Boats carrying thousands of undocumented migrants, mainly Tunisians, have landed on the Italian island of Lampedusa in recent weeks putting a heavy strain on Italy's immigration infrastructure.
US President Barack Obama, on a visit to Brazil, said he had given the green light for the operation, which is codenamed "Odyssey Dawn."
"Today, I authorized the armed forces of the United States to begin a limited military action in Libya," Obama said in Brasilia.
But with nearly 100,000 US troops fighting a protracted war in Afghanistan and with Saturday's missile strikes coming eight years to the day after the United States launched its war in Iraq -- Obama made clear that operation "Odyssey Dawn" would not send US troops to Libya.
"As I said yesterday, we will not I repeat we will not deploy any US troops on the ground," he said.
The first Tomahawk missile struck at 1900 GMT on Saturday following air strikes carried out earlier by French warplanes, Admiral William Gortney, director of the US joint staff, said in Washington.
"It's a first phase of a multi-phase operation" to enforce the UN resolution and prevent the Libyan regime from using force "against its own people," he said.
One British submarine joined with other US ships and submarines in the missile attacks, he said.
The first strikes took place near Libya's coast, notably around Tripoli and Misrata, "because that's where the integrated missile defence systems are."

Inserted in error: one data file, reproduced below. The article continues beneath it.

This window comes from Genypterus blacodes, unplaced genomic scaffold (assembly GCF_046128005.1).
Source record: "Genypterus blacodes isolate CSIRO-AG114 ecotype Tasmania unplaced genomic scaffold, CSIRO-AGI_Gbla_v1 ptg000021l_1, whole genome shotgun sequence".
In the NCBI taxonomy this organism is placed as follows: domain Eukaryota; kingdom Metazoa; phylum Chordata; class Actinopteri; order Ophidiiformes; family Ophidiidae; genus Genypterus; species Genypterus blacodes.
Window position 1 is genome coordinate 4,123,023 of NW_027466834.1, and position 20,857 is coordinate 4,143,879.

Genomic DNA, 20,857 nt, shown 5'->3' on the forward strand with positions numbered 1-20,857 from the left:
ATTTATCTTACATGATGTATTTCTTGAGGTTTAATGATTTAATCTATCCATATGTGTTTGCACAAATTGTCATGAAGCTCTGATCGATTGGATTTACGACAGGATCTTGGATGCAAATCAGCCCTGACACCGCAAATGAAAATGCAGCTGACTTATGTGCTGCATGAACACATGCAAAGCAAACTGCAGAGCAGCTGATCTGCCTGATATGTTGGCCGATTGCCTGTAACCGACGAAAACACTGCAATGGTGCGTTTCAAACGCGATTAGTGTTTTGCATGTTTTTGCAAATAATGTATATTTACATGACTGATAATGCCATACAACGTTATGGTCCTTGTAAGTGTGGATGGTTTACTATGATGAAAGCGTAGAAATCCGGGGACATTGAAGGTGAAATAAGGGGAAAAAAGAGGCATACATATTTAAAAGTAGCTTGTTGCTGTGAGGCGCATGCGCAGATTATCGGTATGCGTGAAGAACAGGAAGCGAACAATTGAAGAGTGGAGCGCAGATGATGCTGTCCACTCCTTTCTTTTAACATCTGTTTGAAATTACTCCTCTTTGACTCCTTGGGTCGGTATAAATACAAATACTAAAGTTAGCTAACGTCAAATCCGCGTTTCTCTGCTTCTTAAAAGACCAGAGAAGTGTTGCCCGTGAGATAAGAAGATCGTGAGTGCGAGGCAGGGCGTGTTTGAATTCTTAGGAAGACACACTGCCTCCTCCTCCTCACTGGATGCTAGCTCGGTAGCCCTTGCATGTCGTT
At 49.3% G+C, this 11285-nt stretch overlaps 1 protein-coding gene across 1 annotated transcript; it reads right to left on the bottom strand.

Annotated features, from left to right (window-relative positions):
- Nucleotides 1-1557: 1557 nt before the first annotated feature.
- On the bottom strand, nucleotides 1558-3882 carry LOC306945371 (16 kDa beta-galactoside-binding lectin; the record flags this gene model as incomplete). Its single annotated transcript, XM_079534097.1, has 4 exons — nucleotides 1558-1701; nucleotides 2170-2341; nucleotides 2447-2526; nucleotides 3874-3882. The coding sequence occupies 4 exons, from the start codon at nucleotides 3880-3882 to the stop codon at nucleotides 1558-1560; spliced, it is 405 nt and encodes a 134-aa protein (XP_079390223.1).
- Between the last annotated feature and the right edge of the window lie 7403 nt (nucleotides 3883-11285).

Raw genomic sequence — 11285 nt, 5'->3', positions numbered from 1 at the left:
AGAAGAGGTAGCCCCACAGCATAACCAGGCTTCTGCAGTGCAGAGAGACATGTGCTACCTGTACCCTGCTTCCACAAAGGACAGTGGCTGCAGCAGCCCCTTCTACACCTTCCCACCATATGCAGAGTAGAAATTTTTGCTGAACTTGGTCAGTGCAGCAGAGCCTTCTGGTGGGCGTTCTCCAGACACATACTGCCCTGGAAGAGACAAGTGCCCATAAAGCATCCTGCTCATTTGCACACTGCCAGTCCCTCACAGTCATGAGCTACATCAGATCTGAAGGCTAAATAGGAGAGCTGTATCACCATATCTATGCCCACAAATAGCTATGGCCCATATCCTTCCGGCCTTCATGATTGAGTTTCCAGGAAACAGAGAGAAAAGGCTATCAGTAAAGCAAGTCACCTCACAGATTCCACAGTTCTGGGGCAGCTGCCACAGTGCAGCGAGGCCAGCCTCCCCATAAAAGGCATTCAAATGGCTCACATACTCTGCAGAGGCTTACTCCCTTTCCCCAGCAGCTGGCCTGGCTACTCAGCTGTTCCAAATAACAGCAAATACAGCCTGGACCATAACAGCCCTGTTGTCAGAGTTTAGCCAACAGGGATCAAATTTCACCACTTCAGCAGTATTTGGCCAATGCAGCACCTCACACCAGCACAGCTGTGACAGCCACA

The targets included surface-to-air missile sites but it was too early to say how effective the Tomahawk strikes were, he said.
"Because it is night over there, it will be some time before we have a complete picture of the success of these strikes," the admiral said.
Russia's foreign ministry expressed regret over the attacks under a Security Council Resolution 1973 which was "adopted in haste," while the African Union, which opposed military action, aims to send a delegation to Tripoli on Sunday.
But British Prime Minister David Cameron said he held Kadhafi responsible for the situation in his country and that "the time for action" by the international community had come.
"Colonel Kadhafi has made this happen. He has lied to the international community, he has promised a ceasefire, he has broken that ceasefire. He continues to brutalize his own people," Cameron told British television.
In the rebel camp, celebratory gunfire and honking of car horns broke out in Al-Marj, 100 kilometers (60 miles) from Benghazi, to welcome the start of military operations against Kadhafi, correspondents said.
Thousands earlier Saturday fled Benghazi as Kadhafi loyalists pounded the eastern city, the rebels' stronghold, with shells and tank fire after two early morning air strikes.
Since Friday, the Libyan government has insisted it was observing a self-declared ceasefire. It said its armed forces had come under attack on Saturday west of Benghazi, including by rebel aircraft, and had responded in self-defence.
But the rebels, who have been trying to overthrow the Libyan leader for more than a month, said government troops had continued to bombard cities, violating the ceasefire continuously.